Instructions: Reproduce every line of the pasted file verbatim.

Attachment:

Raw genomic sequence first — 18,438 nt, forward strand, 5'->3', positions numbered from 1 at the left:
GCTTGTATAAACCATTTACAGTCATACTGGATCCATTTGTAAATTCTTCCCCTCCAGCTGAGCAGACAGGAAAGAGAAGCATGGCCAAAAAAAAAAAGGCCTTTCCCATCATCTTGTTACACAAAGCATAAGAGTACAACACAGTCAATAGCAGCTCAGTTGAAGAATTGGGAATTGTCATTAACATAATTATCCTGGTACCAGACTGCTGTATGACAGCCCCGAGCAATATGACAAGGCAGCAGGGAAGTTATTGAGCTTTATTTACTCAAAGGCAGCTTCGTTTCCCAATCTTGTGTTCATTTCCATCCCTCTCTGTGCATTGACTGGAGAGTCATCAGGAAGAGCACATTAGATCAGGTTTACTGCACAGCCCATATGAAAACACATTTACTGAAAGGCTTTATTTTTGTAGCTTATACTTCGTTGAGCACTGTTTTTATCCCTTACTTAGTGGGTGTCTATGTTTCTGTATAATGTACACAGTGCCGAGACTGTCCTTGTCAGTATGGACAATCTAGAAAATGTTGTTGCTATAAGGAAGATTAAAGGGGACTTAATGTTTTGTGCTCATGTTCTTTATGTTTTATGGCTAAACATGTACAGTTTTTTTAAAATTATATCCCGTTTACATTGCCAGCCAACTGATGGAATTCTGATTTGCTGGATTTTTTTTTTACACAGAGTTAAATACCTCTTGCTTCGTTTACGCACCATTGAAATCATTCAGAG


Raw genomic sequence first — 18,438 nt, forward strand, 5'->3', positions numbered from 1 at the left:
GCTTGTATAAACCATTTACAGTCATACTGGATCCATTTGTAAATTCTTCCCCTCCAGCTGAGCAGACAGGAAAGAGAAGCATGGCCAAAAAAAAAAAGGCCTTTCCCATCATCTTGTTACACAAAGCATAAGAGTACAACACAGTCAATAGCAGCTCAGTTGAAGAATTGGGAATTGTCATTAACATAATTATCCTGGTACCAGACTGCTGTATGACAGCCCCGAGCAATATGACAAGGCAGCAGGGAAGTTATTGAGCTTTATTTACTCAAAGGCAGCTTCGTTTCCCAATCTTGTGTTCATTTCCATCCCTCTCTGTGCATTGACTGGAGAGTCATCAGGAAGAGCACATTAGATCAGGTTTACTGCACAGCCCATATGAAAACACATTTACTGAAAGGCTTTATTTTTGTAGCTTATACTTCGTTGAGCACTGTTTTTATCCCTTACTTAGTGGGTGTCTATGTTTCTGTATAATGTACACAGTGCCGAGACTGTCCTTGTCAGTATGGACAATCTAGAAAATGTTGTTGCTATAAGGAAGATTAAAGGGGACTTAATGTTTTGTGCTCATGTTCTTTATGTTTTATGGCTAAACATGTACAGTTTTTTTAAAATTATATCCCGTTTACATTGCCAGCCAACTGATGGAATTCTGATTTGCTGGATTTTTTTTTTACACAGAGTTAAATACCTCTTGCTTCGTTTACGCACCATTGAAATCATTCAGAG